Disclaimer, sorry this is so long... Thinking about this year's Polar Plunge and how overwhelming on different levels the day was. I was on such a high about our purpose there and why we raised money and froze our toes/knees/butts off for these amazing special athletes.
Then I got to see parents of a student I taught, many years ago when he was in third and fourth grade. He was such an amazing kid. The kind who was wise beyond his years. The kid I couldn't say anything sarcastic because he would laugh, understanding exactly what I was saying. The kid who could read people so well, he could convince them to do anything for him. The kid who was annoyed by the bad breath that a sustitute para had so he faked a seizure at school to get away from the old lady for awhile! This kid always made me laugh!
You see, he had Cerebral Palsy, but it didn't have him. He taught me so much about special education in those 2 years! It's not about his or any student's disability, but rather his/her ABILITY! And boy did he have ability. Fortunately for him, he had parents who knew he could accomplish anything and they gave him opportunities to do anything he wanted. I knew in 3rd grade he would go far in life. I learned Saturday that he did go on to college to study Forensic Science. He wanted to be an FBI profiler. Perfect career choice for him. But, a few weeks from his college graduation, he had passed away at the young age of 21. Despite what life handed him, he always turned it into something amazing!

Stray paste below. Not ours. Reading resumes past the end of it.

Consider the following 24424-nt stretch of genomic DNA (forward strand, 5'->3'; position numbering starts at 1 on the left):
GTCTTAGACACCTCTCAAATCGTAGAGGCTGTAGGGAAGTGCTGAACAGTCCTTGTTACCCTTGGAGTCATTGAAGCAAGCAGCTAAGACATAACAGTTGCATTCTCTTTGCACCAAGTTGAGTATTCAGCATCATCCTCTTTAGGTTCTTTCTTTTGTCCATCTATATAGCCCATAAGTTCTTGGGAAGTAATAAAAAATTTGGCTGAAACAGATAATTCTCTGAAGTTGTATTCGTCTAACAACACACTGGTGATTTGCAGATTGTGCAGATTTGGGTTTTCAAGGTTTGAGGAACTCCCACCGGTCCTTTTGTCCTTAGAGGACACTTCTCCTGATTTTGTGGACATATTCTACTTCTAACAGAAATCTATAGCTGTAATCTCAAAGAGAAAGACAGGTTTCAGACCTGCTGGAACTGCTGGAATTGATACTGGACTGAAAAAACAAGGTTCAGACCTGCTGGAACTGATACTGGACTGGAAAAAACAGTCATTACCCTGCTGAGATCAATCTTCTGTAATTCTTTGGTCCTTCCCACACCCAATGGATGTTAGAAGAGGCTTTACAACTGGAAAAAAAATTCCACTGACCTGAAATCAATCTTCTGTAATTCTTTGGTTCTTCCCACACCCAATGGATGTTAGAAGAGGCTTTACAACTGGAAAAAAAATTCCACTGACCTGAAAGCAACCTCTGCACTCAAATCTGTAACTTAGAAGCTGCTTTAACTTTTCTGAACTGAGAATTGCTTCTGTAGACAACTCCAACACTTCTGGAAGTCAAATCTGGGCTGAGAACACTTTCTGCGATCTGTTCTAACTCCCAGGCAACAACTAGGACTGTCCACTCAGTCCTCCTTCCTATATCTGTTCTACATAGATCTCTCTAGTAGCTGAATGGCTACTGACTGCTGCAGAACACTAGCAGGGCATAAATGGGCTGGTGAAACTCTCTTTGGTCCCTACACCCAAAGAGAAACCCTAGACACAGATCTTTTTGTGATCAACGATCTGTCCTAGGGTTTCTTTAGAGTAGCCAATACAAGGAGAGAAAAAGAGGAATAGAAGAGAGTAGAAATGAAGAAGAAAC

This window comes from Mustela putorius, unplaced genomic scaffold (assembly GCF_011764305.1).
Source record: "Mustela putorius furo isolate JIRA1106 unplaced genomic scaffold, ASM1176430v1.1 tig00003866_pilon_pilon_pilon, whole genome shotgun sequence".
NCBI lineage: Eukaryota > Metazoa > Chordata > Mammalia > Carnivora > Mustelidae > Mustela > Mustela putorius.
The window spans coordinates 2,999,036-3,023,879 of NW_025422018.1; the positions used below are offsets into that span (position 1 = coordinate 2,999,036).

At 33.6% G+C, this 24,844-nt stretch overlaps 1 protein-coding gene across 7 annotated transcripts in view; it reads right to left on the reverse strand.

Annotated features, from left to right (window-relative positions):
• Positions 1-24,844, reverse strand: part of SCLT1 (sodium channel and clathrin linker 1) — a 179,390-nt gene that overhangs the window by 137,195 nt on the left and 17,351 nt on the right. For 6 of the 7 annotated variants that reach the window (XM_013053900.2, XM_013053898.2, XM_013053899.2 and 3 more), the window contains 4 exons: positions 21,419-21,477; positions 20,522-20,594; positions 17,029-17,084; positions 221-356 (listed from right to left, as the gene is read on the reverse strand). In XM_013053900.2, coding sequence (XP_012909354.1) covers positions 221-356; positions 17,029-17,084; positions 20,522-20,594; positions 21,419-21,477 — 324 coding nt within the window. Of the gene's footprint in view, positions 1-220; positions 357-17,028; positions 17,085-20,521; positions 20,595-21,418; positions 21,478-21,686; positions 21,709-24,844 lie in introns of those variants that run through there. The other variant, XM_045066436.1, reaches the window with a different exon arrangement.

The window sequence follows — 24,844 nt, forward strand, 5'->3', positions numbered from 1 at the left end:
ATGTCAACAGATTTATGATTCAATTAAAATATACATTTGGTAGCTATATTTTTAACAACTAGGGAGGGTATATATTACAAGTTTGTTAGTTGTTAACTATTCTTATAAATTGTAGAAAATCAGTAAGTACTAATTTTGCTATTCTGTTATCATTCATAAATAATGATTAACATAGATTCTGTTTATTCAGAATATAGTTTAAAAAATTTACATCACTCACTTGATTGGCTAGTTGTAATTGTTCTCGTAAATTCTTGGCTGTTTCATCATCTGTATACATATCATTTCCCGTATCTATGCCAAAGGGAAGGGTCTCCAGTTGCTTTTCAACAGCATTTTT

He plunged for athletes, even just last year in 2015. This year, I dedicate the moment to him and all he taught me in those 2 short years of his life. I was honored to spend that time with him. I wish I could've known him as an adult! I enjoyed hearing the stories from his parents, including his tattoos (which he was afraid of needles), his concealed weapon (that he had a permit for), and taking a trip on his wheel chair to an ABC store to get liquor for shots to prove to someone he wasn't a "kiddo"!
I smile knowing he is one of many students who have a piece of my heart! Thank you Craig Bennett for all you taught me. May you RIP knowing your legacy of teaching others about ABILITIES will always carry on through me...